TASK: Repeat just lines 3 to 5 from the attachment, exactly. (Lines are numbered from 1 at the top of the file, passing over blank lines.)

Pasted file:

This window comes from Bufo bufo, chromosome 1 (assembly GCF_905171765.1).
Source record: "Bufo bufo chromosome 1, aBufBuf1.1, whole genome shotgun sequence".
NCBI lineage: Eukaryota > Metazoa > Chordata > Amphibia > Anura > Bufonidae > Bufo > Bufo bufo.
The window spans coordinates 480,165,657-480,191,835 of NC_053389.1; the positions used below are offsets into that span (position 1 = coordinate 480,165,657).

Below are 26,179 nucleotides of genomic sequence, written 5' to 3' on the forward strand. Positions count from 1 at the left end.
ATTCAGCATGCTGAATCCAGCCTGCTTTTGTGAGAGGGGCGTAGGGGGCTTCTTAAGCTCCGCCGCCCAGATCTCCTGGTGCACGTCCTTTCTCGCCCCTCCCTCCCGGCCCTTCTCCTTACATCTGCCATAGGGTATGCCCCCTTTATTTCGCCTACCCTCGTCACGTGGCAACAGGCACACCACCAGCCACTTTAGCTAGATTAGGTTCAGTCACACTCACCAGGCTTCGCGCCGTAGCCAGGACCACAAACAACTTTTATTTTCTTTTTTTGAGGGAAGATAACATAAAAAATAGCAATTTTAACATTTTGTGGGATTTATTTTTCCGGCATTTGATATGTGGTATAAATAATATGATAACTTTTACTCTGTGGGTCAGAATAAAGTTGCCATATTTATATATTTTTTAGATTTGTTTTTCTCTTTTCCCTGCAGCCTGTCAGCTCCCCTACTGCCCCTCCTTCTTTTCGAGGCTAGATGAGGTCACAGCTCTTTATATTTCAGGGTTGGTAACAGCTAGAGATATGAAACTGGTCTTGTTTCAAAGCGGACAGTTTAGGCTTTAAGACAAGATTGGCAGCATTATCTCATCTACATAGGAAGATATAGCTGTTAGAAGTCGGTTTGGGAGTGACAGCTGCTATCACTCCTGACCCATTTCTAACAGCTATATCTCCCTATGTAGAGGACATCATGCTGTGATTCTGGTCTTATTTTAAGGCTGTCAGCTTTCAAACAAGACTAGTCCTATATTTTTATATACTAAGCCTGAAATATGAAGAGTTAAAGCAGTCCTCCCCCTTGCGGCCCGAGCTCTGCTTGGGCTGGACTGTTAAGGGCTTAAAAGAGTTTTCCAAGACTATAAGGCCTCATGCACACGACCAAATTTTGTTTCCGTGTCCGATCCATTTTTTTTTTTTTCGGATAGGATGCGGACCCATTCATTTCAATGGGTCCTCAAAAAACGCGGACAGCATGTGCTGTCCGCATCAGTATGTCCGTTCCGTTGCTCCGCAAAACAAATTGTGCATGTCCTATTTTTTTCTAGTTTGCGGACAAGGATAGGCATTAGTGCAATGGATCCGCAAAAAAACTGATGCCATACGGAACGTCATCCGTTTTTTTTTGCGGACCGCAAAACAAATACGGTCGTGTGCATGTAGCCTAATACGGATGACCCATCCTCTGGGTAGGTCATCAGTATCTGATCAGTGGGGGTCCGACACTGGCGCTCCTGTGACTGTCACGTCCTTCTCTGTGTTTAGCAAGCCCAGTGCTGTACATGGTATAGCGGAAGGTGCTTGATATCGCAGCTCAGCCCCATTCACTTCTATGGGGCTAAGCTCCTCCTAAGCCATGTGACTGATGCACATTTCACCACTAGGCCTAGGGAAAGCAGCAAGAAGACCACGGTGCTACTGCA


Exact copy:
NCBI lineage: Eukaryota > Metazoa > Chordata > Amphibia > Anura > Bufonidae > Bufo > Bufo bufo.
The window spans coordinates 480,165,657-480,191,835 of NC_053389.1; the positions used below are offsets into that span (position 1 = coordinate 480,165,657).

Below are 26,179 nucleotides of genomic sequence, written 5' to 3' on the forward strand. Positions count from 1 at the left end.